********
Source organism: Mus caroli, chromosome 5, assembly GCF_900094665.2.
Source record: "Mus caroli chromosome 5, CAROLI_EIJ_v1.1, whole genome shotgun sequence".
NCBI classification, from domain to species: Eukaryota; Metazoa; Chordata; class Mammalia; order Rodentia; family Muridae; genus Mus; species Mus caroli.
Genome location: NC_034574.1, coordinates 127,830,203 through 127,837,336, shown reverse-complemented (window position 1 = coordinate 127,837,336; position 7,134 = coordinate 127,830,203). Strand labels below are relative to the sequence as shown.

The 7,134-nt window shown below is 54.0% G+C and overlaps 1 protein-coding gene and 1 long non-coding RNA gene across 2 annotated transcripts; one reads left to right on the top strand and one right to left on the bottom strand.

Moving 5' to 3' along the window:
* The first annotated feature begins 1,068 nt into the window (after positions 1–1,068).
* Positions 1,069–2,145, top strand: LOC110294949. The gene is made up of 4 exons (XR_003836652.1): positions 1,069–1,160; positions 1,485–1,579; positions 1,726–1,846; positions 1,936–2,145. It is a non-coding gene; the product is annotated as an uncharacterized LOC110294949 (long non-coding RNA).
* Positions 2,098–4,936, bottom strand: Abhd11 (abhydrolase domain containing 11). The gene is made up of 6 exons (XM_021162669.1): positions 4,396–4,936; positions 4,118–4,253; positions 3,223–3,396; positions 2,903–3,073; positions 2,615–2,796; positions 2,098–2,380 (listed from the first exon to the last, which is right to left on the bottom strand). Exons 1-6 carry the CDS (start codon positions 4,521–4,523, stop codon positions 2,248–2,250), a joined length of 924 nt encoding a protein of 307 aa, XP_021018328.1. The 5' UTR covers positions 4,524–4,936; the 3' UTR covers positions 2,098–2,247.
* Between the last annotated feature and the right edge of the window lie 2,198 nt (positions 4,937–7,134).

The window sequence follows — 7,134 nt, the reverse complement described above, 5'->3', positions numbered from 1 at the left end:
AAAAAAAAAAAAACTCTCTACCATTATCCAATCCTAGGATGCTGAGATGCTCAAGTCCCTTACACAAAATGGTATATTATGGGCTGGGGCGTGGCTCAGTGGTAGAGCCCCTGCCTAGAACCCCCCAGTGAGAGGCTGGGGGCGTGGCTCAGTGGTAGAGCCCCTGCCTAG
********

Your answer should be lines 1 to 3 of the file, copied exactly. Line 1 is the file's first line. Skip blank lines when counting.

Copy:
Source organism: Mus caroli, chromosome 5, assembly GCF_900094665.2.
Source record: "Mus caroli chromosome 5, CAROLI_EIJ_v1.1, whole genome shotgun sequence".
NCBI classification, from domain to species: Eukaryota; Metazoa; Chordata; class Mammalia; order Rodentia; family Muridae; genus Mus; species Mus caroli.